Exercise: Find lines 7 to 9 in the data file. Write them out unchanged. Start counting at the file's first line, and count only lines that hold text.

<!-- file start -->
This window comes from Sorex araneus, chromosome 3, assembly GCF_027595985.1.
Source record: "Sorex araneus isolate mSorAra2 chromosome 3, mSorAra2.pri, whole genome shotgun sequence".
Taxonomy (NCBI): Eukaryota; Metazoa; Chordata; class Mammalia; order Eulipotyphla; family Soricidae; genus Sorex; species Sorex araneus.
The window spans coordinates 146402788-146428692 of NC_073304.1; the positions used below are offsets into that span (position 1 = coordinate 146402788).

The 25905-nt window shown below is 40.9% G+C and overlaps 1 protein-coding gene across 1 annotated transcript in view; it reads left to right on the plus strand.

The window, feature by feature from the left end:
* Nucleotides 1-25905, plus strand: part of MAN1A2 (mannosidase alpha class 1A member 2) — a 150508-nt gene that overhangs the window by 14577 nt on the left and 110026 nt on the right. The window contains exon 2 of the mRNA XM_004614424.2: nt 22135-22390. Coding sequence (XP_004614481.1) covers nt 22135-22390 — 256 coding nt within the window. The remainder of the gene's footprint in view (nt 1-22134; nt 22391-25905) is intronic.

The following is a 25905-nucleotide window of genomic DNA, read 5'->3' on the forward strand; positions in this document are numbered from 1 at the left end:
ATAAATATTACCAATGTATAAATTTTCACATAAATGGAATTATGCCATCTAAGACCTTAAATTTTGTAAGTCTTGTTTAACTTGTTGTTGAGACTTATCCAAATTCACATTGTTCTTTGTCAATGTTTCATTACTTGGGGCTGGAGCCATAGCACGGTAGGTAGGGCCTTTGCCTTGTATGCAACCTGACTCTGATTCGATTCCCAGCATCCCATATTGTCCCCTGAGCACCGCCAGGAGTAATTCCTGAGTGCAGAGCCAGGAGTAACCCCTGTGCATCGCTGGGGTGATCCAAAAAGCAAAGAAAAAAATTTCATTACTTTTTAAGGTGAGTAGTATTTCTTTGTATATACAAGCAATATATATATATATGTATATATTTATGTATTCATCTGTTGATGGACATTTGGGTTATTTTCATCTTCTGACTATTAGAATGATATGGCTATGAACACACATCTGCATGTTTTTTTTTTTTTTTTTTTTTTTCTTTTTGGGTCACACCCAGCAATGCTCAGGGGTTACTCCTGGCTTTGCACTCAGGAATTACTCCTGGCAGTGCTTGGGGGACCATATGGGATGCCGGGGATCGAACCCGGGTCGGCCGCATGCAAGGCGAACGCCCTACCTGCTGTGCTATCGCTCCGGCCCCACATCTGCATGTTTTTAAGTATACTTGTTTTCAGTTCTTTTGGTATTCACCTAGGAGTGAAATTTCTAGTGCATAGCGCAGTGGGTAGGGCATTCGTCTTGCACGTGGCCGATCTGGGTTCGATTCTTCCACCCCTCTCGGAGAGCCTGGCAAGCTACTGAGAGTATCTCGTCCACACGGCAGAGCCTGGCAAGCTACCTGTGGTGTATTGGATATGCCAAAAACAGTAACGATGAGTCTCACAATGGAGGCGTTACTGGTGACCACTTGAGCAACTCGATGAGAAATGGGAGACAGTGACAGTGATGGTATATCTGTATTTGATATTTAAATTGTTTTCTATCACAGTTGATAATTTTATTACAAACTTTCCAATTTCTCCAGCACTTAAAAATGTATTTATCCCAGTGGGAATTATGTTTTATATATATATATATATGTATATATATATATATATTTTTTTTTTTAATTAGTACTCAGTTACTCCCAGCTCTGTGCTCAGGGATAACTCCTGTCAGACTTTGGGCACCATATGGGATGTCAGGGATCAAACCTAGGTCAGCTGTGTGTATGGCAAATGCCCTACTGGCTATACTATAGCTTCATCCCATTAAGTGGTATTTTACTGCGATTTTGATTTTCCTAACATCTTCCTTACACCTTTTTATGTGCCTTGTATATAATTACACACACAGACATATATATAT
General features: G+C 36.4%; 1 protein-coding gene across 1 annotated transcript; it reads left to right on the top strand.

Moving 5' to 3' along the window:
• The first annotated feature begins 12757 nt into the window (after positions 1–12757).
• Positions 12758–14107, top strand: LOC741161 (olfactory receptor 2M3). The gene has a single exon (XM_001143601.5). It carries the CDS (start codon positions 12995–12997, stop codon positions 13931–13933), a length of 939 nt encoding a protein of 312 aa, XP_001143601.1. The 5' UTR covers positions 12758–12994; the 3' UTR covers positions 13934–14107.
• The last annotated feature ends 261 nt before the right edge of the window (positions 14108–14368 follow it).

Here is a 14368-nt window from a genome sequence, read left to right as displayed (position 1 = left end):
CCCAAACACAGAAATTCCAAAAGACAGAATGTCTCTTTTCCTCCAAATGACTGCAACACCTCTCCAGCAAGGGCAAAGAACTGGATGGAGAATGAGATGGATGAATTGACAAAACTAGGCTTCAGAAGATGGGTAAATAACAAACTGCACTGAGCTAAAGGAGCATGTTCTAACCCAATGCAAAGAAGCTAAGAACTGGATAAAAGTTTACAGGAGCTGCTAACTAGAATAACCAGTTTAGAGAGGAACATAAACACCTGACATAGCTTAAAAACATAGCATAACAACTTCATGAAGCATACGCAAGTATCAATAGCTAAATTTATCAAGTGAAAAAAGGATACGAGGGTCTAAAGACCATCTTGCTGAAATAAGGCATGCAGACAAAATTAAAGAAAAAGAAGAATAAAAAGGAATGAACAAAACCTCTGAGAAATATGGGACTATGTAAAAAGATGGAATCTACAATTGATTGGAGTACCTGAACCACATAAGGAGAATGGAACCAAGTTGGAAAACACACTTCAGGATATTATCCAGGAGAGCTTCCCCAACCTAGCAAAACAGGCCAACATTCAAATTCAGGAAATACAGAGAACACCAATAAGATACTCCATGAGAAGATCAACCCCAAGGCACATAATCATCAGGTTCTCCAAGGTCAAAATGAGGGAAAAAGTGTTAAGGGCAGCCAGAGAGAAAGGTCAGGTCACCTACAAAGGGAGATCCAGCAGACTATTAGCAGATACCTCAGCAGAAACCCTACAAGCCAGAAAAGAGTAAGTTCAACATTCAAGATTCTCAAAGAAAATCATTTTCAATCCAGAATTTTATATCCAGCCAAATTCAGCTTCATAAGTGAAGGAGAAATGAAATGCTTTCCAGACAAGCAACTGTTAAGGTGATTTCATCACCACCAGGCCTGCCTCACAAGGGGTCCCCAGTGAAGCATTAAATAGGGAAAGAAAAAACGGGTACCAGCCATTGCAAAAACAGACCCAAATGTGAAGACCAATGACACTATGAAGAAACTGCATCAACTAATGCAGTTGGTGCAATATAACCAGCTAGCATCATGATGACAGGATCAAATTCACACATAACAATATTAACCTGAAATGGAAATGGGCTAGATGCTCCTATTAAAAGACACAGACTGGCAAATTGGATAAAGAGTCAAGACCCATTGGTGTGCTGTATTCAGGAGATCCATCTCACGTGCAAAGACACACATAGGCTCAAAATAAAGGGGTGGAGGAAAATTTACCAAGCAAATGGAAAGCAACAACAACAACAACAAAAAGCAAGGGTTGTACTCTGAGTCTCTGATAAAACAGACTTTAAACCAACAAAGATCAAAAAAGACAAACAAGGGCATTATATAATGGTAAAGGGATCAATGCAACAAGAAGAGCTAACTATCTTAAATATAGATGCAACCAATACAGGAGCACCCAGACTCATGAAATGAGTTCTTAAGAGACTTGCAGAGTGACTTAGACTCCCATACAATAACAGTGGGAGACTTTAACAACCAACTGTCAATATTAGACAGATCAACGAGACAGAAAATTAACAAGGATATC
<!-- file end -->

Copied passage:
* Nucleotides 1-25905, plus strand: part of MAN1A2 (mannosidase alpha class 1A member 2) — a 150508-nt gene that overhangs the window by 14577 nt on the left and 110026 nt on the right. The window contains exon 2 of the mRNA XM_004614424.2: nt 22135-22390. Coding sequence (XP_004614481.1) covers nt 22135-22390 — 256 coding nt within the window. The remainder of the gene's footprint in view (nt 1-22134; nt 22391-25905) is intronic.

The following is a 25905-nucleotide window of genomic DNA, read 5'->3' on the forward strand; positions in this document are numbered from 1 at the left end:
ATAAATATTACCAATGTATAAATTTTCACATAAATGGAATTATGCCATCTAAGACCTTAAATTTTGTAAGTCTTGTTTAACTTGTTGTTGAGACTTATCCAAATTCACATTGTTCTTTGTCAATGTTTCATTACTTGGGGCTGGAGCCATAGCACGGTAGGTAGGGCCTTTGCCTTGTATGCAACCTGACTCTGATTCGATTCCCAGCATCCCATATTGTCCCCTGAGCACCGCCAGGAGTAATTCCTGAGTGCAGAGCCAGGAGTAACCCCTGTGCATCGCTGGGGTGATCCAAAAAGCAAAGAAAAAAATTTCATTACTTTTTAAGGTGAGTAGTATTTCTTTGTATATACAAGCAATATATATATATATGTATATATTTATGTATTCATCTGTTGATGGACATTTGGGTTATTTTCATCTTCTGACTATTAGAATGATATGGCTATGAACACACATCTGCATGTTTTTTTTTTTTTTTTTTTTTTTCTTTTTGGGTCACACCCAGCAATGCTCAGGGGTTACTCCTGGCTTTGCACTCAGGAATTACTCCTGGCAGTGCTTGGGGGACCATATGGGATGCCGGGGATCGAACCCGGGTCGGCCGCATGCAAGGCGAACGCCCTACCTGCTGTGCTATCGCTCCGGCCCCACATCTGCATGTTTTTAAGTATACTTGTTTTCAGTTCTTTTGGTATTCACCTAGGAGTGAAATTTCTAGTGCATAGCGCAGTGGGTAGGGCATTCGTCTTGCACGTGGCCGATCTGGGTTCGATTCTTCCACCCCTCTCGGAGAGCCTGGCAAGCTACTGAGAGTATCTCGTCCACACGGCAGAGCCTGGCAAGCTACCTGTGGTGTATTGGATATGCCAAAAACAGTAACGATGAGTCTCACAATGGAGGCGTTACTGGTGACCACTTGAGCAACTCGATGAGAAATGGGAGACAGTGACAGTGATGGTATATCTGTATTTGATATTTAAATTGTTTTCTATCACAGTTGATAATTTTATTACAAACTTTCCAATTTCTCCAGCACTTAAAAATGTATTTATCCCAGTGGGAATTATGTTTTATATATATATATATATGTATATATATATATATATTTTTTTTTTTAATTAGTACTCAGTTACTCCCAGCTCTGTGCTCAGGGATAACTCCTGTCAGACTTTGGGCACCATATGGGATGTCAGGGATCAAACCTAGGTCAGCTGTGTGTATGGCAAATGCCCTACTGGCTATACTATAGCTTCATCCCATTAAGTGGTATTTTACTGCGATTTTGATTTTCCTAACATCTTCCTTACACCTTTTTATGTGCCTTGTATATAATTACACACACAGACATATATATAT